I was reading an article on awareness of obesity the other day telling us that many times, people don’t know they are obese until they are told by someone else. Ouch. Pass the Band-Aides. But it aired our need to stay connected, speak up, and listen. It also prompted me to reflect on mental illness. How often I’ve sat with someone’s emotions-history in my hands, looked at them and realized they didn’t know. They were there, emotions bleeding all over the place but didn’t grasp their injury.
Um, excuse me ma’am. Let’s apply some pressure on that and get you some help.
Bloody news like this reminds me of my friend Jack. He was waterskiing with my brother and I when we were college’ish-age. Jack was not so capable on the water, although he wasn’t afraid. As you probably know, three is the perfect number for waterskiing – one to drive, one to hold the flag when the skier is setting himself up, and then of course the skier. Any more and there are way too many polite smiles and way too much advice for the bobbing body in the water. Jack was working on his slalom moves, thrilled with his progress and after about the third fall, was still ready for another go.
Our boat, Rosewater, eased him out of the water and he was up. Jack has a way of celebrating like no other. He whoops and yells and his whole body joins in. And so he was in his happy place, up on a single ski, unconcerned with the world at large. It was lovely. Until the wake of that other huge boat threw him down and his face slammed into his spectacular single ski. Up he came and we just looked at him, quietly at first. Jack paddled up to the boat and wondered if he should try again.
Um, sorry Jack. Let’s apply some pressure on that and get you some help.
Jack had a huge gash, copiously bleeding all over his face and he had no idea. He was wet already, cold from the water and didn’t feel a thing. I still feel the creepies skittering up my arms and chest thinking about it.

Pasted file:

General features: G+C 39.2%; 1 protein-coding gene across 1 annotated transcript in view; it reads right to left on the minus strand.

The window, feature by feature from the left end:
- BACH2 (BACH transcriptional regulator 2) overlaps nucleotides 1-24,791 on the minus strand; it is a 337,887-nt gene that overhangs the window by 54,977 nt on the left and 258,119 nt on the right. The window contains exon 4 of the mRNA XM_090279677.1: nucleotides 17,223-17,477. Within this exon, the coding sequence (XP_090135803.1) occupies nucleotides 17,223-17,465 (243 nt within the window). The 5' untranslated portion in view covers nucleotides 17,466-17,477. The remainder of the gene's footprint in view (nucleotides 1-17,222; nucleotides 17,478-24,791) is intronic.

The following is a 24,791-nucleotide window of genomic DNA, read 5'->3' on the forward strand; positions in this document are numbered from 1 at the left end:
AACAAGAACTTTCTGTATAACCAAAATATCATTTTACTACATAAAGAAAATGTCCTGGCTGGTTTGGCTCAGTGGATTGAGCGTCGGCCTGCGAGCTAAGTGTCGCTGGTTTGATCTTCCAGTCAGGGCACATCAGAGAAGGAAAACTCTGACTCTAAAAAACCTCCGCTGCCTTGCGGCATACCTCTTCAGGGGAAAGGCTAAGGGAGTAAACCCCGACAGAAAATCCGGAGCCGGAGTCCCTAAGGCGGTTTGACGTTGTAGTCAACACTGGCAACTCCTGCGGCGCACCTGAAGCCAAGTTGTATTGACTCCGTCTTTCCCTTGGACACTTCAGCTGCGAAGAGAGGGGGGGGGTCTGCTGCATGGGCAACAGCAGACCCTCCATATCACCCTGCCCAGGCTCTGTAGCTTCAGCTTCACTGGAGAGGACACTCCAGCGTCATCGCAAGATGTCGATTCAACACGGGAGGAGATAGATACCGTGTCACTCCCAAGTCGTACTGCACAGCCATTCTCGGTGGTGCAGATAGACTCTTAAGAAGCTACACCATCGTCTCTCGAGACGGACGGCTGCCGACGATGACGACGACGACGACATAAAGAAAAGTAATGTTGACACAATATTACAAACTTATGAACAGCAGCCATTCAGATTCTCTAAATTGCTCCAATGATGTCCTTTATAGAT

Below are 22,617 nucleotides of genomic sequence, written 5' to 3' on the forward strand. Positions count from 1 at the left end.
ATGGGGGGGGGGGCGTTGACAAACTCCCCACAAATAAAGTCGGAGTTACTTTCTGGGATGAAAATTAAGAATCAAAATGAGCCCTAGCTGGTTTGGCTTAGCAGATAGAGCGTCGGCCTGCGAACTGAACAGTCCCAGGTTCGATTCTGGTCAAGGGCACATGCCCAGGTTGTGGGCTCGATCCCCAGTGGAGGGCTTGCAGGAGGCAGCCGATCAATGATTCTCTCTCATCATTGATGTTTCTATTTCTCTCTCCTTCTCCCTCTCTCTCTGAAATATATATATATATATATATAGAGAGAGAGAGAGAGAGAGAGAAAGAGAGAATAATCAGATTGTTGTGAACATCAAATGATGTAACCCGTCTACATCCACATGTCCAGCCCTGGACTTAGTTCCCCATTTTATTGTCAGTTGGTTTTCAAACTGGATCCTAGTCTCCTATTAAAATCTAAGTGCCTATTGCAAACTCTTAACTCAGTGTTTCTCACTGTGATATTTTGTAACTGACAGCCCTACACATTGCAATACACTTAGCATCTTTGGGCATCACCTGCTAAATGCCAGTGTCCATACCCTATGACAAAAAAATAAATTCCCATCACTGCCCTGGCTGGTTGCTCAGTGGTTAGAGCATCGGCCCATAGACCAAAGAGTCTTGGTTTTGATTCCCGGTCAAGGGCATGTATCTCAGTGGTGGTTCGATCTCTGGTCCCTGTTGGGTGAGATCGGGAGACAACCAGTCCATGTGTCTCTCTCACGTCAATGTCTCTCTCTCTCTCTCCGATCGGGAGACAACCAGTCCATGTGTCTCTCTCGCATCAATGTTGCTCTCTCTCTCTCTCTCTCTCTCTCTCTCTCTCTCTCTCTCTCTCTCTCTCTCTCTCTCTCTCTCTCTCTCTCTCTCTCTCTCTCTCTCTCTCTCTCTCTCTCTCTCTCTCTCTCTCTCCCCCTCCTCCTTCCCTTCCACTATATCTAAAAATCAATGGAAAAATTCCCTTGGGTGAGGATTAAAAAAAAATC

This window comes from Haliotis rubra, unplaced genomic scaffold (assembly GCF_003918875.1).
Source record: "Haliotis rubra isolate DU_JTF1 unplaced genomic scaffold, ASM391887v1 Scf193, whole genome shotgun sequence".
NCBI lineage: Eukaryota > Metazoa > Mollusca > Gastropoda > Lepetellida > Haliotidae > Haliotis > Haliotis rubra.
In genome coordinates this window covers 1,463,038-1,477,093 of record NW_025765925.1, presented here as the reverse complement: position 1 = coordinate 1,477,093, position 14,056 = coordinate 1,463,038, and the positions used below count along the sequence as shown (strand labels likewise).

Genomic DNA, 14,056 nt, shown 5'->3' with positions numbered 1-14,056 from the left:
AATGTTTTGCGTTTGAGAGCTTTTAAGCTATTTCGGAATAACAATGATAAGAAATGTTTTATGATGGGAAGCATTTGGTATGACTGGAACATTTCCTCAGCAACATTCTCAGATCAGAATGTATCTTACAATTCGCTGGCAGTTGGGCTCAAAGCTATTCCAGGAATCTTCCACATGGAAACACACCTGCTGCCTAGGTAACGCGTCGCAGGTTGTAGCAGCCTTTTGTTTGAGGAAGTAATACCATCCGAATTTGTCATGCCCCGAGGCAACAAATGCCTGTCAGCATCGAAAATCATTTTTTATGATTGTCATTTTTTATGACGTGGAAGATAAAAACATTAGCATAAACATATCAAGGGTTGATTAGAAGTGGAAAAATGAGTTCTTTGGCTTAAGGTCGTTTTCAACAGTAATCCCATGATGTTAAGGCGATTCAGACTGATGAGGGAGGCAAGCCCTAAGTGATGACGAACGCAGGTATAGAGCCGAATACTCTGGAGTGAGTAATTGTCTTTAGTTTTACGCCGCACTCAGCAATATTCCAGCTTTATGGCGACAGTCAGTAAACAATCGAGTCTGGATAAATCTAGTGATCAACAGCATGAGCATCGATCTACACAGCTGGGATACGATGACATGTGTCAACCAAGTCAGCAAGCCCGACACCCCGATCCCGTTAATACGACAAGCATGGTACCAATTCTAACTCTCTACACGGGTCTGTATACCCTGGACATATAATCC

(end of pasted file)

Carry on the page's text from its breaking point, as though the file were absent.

When we told Jack, he was a little unbelieving.
Are you sure? Is it bad? I think I’m alright. It’ll wash out and I can try again….
Oh there wasn’t much pleasure in telling him the bloody news. Generally there isn’t that much pleasure in telling someone they are fat or suffering from mental illness either. It’s the follow-up to that statement where the fun comes in. The hope that we link the first punch-line to. Good news is, …along comes the second punch-line. Hope. And presence. Being with someone where they are at, as they are, and with patience doesn’t mean leaving him in the dark, bleeding out.
The reverse is true of course as well. If we don’t stay connected with others, we may lose the opportunity to see ourselves through their eyes. It is an opportunity. When we are with someone we trust, respect and think see’s us as the precious thing that we are, it is.
Self-Care Tip #195 – Stay connected with others and listen without fear – something good is coming. Be a friend to yourself.
Questions: How do you deliver “bad news?” What is the best way you’ve ever been given “bad news?” Please tell me your story.